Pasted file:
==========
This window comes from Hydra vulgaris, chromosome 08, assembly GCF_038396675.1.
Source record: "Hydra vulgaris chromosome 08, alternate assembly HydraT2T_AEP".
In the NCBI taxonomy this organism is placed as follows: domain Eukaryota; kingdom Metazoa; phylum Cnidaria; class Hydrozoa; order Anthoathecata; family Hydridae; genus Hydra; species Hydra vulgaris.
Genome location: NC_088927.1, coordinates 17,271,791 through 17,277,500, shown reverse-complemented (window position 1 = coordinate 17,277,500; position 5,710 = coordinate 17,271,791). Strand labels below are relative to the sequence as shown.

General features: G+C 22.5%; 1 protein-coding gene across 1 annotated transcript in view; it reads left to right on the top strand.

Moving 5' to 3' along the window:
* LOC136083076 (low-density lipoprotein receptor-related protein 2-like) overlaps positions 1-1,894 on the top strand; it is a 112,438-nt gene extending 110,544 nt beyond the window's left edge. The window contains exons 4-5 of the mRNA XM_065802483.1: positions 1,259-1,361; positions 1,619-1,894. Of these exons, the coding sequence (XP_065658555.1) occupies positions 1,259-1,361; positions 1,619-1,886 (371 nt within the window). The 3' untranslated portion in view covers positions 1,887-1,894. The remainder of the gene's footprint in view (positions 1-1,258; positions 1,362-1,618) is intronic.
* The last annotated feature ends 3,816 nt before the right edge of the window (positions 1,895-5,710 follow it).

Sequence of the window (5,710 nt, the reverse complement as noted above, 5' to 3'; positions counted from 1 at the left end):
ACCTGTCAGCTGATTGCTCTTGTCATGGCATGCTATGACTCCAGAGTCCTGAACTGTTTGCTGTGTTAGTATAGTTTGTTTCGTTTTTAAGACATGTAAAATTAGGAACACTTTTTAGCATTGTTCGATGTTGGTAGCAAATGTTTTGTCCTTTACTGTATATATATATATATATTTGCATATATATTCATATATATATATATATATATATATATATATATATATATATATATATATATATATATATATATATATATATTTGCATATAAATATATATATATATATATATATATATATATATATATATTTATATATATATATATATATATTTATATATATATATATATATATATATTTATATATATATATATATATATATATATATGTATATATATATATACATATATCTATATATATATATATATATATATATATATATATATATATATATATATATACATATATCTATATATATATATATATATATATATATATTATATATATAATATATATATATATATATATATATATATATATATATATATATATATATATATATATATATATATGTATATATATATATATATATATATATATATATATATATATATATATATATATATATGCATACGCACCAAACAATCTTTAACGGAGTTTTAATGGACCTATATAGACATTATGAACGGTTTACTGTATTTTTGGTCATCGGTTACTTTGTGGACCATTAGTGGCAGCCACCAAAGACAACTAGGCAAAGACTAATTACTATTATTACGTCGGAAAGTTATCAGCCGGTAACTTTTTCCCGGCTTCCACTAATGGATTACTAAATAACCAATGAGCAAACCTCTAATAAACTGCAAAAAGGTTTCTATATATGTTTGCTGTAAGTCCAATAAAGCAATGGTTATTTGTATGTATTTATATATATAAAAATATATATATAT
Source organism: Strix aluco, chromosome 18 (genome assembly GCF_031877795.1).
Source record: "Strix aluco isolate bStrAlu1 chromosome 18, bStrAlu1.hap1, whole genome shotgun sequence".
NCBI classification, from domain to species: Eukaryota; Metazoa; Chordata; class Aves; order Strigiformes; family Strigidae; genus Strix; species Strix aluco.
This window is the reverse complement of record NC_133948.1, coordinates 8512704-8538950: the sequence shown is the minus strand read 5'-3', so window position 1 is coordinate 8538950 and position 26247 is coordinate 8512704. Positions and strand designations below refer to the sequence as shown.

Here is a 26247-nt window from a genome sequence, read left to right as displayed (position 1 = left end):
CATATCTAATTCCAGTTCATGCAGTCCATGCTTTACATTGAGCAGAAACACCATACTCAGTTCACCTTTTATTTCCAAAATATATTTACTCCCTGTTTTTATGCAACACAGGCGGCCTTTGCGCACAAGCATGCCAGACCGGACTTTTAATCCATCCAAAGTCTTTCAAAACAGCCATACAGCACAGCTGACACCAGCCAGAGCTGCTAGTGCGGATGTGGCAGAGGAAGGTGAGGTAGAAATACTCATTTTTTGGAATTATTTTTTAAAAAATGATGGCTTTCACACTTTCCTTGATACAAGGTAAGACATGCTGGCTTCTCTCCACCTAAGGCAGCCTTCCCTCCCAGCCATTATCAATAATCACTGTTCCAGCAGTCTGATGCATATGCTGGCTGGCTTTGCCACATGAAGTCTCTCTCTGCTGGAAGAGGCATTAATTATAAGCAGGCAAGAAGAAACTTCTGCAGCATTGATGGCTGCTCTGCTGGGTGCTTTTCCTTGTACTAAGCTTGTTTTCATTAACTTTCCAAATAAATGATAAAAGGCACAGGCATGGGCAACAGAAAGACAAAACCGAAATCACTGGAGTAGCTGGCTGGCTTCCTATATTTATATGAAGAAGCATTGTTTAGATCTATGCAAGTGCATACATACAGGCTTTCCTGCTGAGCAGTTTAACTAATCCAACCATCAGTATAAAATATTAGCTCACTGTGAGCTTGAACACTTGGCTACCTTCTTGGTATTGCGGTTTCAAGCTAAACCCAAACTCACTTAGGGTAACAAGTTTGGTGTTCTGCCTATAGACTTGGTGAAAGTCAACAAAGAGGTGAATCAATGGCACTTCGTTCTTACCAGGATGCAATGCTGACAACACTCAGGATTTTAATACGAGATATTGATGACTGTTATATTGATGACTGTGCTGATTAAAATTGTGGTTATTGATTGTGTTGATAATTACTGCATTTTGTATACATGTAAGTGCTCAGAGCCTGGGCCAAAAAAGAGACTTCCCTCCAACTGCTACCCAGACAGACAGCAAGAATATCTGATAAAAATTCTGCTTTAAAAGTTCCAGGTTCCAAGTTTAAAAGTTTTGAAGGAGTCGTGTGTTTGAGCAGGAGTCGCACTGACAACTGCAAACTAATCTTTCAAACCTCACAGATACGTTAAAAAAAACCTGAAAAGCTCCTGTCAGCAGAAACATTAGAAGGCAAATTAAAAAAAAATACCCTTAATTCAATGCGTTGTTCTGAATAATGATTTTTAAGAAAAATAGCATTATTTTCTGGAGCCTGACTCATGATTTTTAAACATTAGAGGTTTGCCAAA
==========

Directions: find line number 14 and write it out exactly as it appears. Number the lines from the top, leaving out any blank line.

This window is the reverse complement of record NC_133948.1, coordinates 8512704-8538950: the sequence shown is the minus strand read 5'-3', so window position 1 is coordinate 8538950 and position 26247 is coordinate 8512704. Positions and strand designations below refer to the sequence as shown.